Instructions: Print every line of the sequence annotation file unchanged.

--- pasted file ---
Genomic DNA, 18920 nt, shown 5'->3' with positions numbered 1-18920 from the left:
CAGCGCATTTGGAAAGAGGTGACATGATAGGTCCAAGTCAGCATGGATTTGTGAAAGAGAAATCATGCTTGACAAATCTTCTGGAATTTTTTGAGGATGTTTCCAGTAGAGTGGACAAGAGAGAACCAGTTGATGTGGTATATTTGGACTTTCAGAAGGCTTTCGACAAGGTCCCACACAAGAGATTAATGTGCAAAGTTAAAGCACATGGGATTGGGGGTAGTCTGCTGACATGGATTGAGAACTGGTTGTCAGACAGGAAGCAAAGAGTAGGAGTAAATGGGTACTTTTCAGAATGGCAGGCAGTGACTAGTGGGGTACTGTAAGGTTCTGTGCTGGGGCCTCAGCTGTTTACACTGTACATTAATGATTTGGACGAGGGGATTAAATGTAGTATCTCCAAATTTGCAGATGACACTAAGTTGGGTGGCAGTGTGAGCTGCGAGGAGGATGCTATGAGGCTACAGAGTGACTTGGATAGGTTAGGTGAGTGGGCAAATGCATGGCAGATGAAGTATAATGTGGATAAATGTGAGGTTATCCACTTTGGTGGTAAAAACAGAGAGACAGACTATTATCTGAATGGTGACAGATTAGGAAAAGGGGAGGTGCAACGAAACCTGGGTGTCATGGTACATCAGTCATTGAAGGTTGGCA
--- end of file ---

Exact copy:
Genomic DNA, 18920 nt, shown 5'->3' with positions numbered 1-18920 from the left:
CAGCGCATTTGGAAAGAGGTGACATGATAGGTCCAAGTCAGCATGGATTTGTGAAAGAGAAATCATGCTTGACAAATCTTCTGGAATTTTTTGAGGATGTTTCCAGTAGAGTGGACAAGAGAGAACCAGTTGATGTGGTATATTTGGACTTTCAGAAGGCTTTCGACAAGGTCCCACACAAGAGATTAATGTGCAAAGTTAAAGCACATGGGATTGGGGGTAGTCTGCTGACATGGATTGAGAACTGGTTGTCAGACAGGAAGCAAAGAGTAGGAGTAAATGGGTACTTTTCAGAATGGCAGGCAGTGACTAGTGGGGTACTGTAAGGTTCTGTGCTGGGGCCTCAGCTGTTTACACTGTACATTAATGATTTGGACGAGGGGATTAAATGTAGTATCTCCAAATTTGCAGATGACACTAAGTTGGGTGGCAGTGTGAGCTGCGAGGAGGATGCTATGAGGCTACAGAGTGACTTGGATAGGTTAGGTGAGTGGGCAAATGCATGGCAGATGAAGTATAATGTGGATAAATGTGAGGTTATCCACTTTGGTGGTAAAAACAGAGAGACAGACTATTATCTGAATGGTGACAGATTAGGAAAAGGGGAGGTGCAACGAAACCTGGGTGTCATGGTACATCAGTCATTGAAGGTTGGCA